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updated: 11/7/2012 12:02 PM

Ask the Nutritionist: Make infused oils in small batches for best flavor, food safety

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Q. I've been seeing flavored olive oil infused with herbs at gourmet shops, but it's very expensive. Can I make my own?

A. Yes, you can. The procedure for making it safely depends on how long you want to keep your flavored oil. Either way, you need to start with a clean bottle or jar with a tightfitting lid to store it.

If you are going to use up your flavored oil within a week you can use any fresh herb or mixture of herbs that you like. The moisture in fresh herbs, garlic and citrus support the growth of deadly Clostridium botulinum bacteria, which can cause botulism so you should date your oil and use or throw it away within seven days of making. These bacteria can grow rapidly in an oxygen-free environment like oil.

If using fresh herbs, wash thoroughly before combining with oil, and store the mixture in the refrigerator. Try adding other ingredients, too, such as garlic and lemon or orange peel, to these oils you'll use up quickly.

If you want to make homemade herb-infused olive oil that you can store up to three months unrefrigerated in your cabinet, it's important that you use only dried herbs. You can use commercial dried herbs you buy in jars, or fresh herbs that you have washed and then dried to remove all their natural moisture. These must be thoroughly dried in a food dehydrator or by leaving them in the sun; then you can add them to the olive oil.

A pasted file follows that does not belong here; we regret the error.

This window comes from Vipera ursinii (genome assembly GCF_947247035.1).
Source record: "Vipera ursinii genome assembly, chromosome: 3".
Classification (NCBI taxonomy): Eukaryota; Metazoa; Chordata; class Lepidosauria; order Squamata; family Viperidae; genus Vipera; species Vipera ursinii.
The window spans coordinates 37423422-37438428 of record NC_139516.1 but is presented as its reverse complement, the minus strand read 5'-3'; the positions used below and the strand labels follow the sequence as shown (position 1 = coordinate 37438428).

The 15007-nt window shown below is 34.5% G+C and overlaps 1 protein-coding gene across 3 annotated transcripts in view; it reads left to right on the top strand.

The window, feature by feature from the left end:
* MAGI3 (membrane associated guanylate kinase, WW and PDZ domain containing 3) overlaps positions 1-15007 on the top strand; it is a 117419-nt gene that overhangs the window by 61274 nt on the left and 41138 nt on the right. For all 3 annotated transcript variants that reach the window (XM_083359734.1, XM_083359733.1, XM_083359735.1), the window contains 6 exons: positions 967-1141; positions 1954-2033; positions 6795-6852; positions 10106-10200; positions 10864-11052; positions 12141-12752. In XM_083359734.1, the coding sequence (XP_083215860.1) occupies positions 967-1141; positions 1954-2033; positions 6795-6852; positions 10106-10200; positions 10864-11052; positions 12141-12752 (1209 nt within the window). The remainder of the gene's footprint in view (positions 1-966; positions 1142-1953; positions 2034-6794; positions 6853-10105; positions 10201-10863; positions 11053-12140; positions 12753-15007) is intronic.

All you need to do is mix this pre-flavored oil with lemon juice or the vinegar of your choice, and you'll have a delicious, practically zero-sodium salad dressing.

Q. I've been hearing that excess fat in the liver is a serious health problem becoming more common. How do I know if I've got it, and what can I do to avoid it?

A. Studies suggest that 20 to 30 percent of adults in the U.S. and Europe may have this unhealthy accumulation of fat in the liver known as nonalcoholic fatty liver disease (NAFLD). The risk is that it can progress to further, very serious liver damage. Some evidence suggests it may contribute to heart disease risk independently of its tie to metabolic syndrome, which signals increased risk of heart disease, Type 2 diabetes, and possibly some types of cancer.

Doctors can screen people for NAFLD by looking for elevation of a certain liver enzyme, alanine aminotransferase, (known as ALT or SGPT) from a blood test. They may also use ultrasound for screening. The "gold standard" for diagnosing NAFLD is a liver biopsy.

This fat accumulation in the liver seems to occur because of insulin resistance, in which the body produces plenty of insulin but cannot use it effectively, resulting in abnormal metabolism of both carbohydrate and fat. NAFLD is linked with chronic, low-grade inflammation, which may also be indicated in lab tests.

To avoid or resolve this excess fat in the liver, the most important steps are to lose excess weight (or at least some of it) and to get daily moderate physical activity to help bring insulin function back to normal. At this time, no specific food choices or eating patterns have been identified to reduce or avoid NAFLD, but because of its link to insulin resistance, a predominantly plant-based diet with plenty of vegetables, fruits, whole grains and beans is likely to help.

• Provided by the American Institute for Cancer Research.

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